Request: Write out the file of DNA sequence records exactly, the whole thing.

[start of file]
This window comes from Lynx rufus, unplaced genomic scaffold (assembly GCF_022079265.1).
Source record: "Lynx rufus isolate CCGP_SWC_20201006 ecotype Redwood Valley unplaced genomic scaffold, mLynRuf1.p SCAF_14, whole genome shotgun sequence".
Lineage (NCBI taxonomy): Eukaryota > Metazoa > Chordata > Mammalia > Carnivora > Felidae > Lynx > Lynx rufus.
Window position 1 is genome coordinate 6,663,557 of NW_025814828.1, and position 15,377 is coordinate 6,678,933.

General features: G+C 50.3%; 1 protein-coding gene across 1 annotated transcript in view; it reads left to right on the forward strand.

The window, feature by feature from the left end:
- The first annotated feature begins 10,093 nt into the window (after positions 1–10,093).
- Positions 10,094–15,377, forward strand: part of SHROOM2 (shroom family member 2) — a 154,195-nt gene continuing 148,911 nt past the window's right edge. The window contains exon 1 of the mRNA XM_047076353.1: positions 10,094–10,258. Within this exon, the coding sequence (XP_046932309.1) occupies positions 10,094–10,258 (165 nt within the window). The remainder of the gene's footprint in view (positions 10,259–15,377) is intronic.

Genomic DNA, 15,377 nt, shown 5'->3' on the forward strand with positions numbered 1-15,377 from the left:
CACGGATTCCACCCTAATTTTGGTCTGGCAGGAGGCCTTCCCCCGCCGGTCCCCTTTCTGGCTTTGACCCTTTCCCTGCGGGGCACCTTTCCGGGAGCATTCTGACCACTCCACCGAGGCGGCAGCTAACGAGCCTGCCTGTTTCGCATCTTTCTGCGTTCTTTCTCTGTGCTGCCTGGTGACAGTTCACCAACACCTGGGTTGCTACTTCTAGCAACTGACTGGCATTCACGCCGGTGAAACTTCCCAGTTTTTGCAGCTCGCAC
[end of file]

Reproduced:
This window comes from Lynx rufus, unplaced genomic scaffold (assembly GCF_022079265.1).
Source record: "Lynx rufus isolate CCGP_SWC_20201006 ecotype Redwood Valley unplaced genomic scaffold, mLynRuf1.p SCAF_14, whole genome shotgun sequence".
Lineage (NCBI taxonomy): Eukaryota > Metazoa > Chordata > Mammalia > Carnivora > Felidae > Lynx > Lynx rufus.
Window position 1 is genome coordinate 6,663,557 of NW_025814828.1, and position 15,377 is coordinate 6,678,933.

General features: G+C 50.3%; 1 protein-coding gene across 1 annotated transcript in view; it reads left to right on the forward strand.

The window, feature by feature from the left end:
- The first annotated feature begins 10,093 nt into the window (after positions 1–10,093).
- Positions 10,094–15,377, forward strand: part of SHROOM2 (shroom family member 2) — a 154,195-nt gene continuing 148,911 nt past the window's right edge. The window contains exon 1 of the mRNA XM_047076353.1: positions 10,094–10,258. Within this exon, the coding sequence (XP_046932309.1) occupies positions 10,094–10,258 (165 nt within the window). The remainder of the gene's footprint in view (positions 10,259–15,377) is intronic.

Genomic DNA, 15,377 nt, shown 5'->3' on the forward strand with positions numbered 1-15,377 from the left:
CACGGATTCCACCCTAATTTTGGTCTGGCAGGAGGCCTTCCCCCGCCGGTCCCCTTTCTGGCTTTGACCCTTTCCCTGCGGGGCACCTTTCCGGGAGCATTCTGACCACTCCACCGAGGCGGCAGCTAACGAGCCTGCCTGTTTCGCATCTTTCTGCGTTCTTTCTCTGTGCTGCCTGGTGACAGTTCACCAACACCTGGGTTGCTACTTCTAGCAACTGACTGGCATTCACGCCGGTGAAACTTCCCAGTTTTTGCAGCTCGCAC